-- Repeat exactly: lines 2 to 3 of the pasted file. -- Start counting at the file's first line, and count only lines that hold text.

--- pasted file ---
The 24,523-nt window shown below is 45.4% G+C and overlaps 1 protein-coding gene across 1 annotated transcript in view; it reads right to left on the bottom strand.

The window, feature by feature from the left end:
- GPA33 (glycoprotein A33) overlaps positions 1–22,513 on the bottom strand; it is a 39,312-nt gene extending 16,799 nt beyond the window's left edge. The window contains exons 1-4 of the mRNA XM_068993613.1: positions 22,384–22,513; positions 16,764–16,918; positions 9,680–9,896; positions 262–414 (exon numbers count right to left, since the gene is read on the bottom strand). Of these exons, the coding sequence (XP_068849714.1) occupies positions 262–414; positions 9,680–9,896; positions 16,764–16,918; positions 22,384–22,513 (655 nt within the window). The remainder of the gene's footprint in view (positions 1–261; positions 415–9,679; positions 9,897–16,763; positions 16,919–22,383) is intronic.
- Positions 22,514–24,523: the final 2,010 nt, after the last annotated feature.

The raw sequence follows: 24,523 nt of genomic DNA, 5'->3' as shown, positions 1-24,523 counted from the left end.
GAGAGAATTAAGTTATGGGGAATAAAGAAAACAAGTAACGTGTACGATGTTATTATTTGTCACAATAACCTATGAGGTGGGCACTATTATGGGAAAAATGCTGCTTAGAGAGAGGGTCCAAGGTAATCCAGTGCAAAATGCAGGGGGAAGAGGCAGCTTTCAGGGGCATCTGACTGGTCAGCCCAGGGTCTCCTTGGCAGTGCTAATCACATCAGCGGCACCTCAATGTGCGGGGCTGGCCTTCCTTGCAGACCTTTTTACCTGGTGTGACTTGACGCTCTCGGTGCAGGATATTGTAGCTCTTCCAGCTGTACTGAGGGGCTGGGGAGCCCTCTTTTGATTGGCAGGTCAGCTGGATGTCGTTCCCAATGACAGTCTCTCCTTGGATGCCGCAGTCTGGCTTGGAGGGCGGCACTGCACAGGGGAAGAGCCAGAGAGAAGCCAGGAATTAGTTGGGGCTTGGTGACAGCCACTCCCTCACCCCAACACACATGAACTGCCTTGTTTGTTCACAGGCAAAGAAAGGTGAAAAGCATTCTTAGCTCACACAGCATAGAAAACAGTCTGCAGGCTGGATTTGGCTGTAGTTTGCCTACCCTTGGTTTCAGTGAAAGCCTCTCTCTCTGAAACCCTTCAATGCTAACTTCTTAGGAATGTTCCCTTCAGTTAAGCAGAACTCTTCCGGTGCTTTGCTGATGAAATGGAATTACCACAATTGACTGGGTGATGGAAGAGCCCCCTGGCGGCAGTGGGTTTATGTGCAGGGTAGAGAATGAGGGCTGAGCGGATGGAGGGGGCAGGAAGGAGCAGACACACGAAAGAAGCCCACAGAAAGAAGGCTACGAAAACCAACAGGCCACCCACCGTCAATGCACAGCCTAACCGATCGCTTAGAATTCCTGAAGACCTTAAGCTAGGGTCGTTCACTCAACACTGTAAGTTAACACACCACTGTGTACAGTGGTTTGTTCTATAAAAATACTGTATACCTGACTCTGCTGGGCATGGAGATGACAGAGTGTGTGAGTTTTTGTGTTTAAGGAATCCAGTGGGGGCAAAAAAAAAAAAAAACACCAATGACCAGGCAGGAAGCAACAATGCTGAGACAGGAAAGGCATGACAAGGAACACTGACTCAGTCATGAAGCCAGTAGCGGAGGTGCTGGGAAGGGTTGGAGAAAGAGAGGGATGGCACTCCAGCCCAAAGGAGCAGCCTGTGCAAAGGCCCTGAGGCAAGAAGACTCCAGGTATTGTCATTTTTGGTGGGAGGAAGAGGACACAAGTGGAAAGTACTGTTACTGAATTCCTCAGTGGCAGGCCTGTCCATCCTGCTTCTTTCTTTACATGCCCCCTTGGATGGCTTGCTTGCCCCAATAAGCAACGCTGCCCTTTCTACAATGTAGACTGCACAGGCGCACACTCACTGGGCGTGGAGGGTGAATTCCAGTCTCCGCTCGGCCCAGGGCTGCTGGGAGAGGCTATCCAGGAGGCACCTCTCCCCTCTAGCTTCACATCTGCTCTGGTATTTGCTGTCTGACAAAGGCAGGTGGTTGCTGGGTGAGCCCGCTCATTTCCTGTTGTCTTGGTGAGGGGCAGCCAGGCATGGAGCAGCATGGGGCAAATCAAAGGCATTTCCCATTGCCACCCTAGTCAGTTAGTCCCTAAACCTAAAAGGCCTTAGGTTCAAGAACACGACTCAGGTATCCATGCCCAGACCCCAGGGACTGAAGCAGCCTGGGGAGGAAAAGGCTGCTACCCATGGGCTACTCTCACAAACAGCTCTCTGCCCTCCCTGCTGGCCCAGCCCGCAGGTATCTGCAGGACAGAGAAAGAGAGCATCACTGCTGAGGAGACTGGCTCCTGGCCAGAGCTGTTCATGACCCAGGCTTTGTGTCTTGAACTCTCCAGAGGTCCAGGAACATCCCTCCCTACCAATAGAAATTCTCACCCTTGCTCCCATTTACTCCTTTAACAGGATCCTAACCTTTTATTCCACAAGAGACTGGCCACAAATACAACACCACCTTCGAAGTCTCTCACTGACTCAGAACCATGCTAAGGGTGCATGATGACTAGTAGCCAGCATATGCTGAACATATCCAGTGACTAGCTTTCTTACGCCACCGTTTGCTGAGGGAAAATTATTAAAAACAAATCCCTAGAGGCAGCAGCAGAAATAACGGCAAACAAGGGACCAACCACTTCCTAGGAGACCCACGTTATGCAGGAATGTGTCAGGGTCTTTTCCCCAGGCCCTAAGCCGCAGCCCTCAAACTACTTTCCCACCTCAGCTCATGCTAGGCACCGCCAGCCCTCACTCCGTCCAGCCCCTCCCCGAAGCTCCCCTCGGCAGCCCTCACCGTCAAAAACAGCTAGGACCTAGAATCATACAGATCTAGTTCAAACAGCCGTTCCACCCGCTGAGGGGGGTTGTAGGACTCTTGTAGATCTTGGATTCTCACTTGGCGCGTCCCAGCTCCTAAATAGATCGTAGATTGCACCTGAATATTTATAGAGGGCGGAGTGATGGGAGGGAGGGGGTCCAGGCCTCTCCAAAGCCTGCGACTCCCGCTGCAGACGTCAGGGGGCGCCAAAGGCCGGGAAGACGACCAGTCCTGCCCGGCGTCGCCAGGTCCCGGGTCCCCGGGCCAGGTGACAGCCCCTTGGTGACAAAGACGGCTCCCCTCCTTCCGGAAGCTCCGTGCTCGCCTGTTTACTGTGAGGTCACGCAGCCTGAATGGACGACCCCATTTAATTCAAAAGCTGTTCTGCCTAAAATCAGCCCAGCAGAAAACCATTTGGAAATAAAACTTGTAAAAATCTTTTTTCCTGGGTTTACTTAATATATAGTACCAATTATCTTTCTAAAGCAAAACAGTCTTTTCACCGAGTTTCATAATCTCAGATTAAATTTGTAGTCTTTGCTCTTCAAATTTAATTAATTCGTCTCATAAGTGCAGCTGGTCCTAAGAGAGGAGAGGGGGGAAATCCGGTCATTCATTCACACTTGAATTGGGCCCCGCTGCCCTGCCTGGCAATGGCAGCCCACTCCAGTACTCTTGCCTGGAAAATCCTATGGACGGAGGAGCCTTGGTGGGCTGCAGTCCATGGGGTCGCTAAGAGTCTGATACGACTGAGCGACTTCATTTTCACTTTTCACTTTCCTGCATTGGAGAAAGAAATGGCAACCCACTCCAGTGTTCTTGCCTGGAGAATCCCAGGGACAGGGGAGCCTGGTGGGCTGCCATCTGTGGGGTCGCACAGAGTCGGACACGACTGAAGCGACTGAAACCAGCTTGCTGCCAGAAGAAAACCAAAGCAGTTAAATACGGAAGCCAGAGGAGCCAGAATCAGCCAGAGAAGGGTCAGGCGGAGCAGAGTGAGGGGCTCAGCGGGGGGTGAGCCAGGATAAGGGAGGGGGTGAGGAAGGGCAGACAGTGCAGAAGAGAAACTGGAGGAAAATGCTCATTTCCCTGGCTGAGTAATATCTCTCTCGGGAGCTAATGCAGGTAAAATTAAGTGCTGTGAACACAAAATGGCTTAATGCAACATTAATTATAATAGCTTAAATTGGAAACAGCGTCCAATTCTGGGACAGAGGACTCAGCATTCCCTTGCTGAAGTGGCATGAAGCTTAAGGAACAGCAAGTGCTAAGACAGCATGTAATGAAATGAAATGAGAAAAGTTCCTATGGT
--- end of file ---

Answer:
The window, feature by feature from the left end:
- GPA33 (glycoprotein A33) overlaps positions 1–22,513 on the bottom strand; it is a 39,312-nt gene extending 16,799 nt beyond the window's left edge. The window contains exons 1-4 of the mRNA XM_068993613.1: positions 22,384–22,513; positions 16,764–16,918; positions 9,680–9,896; positions 262–414 (exon numbers count right to left, since the gene is read on the bottom strand). Of these exons, the coding sequence (XP_068849714.1) occupies positions 262–414; positions 9,680–9,896; positions 16,764–16,918; positions 22,384–22,513 (655 nt within the window). The remainder of the gene's footprint in view (positions 1–261; positions 415–9,679; positions 9,897–16,763; positions 16,919–22,383) is intronic.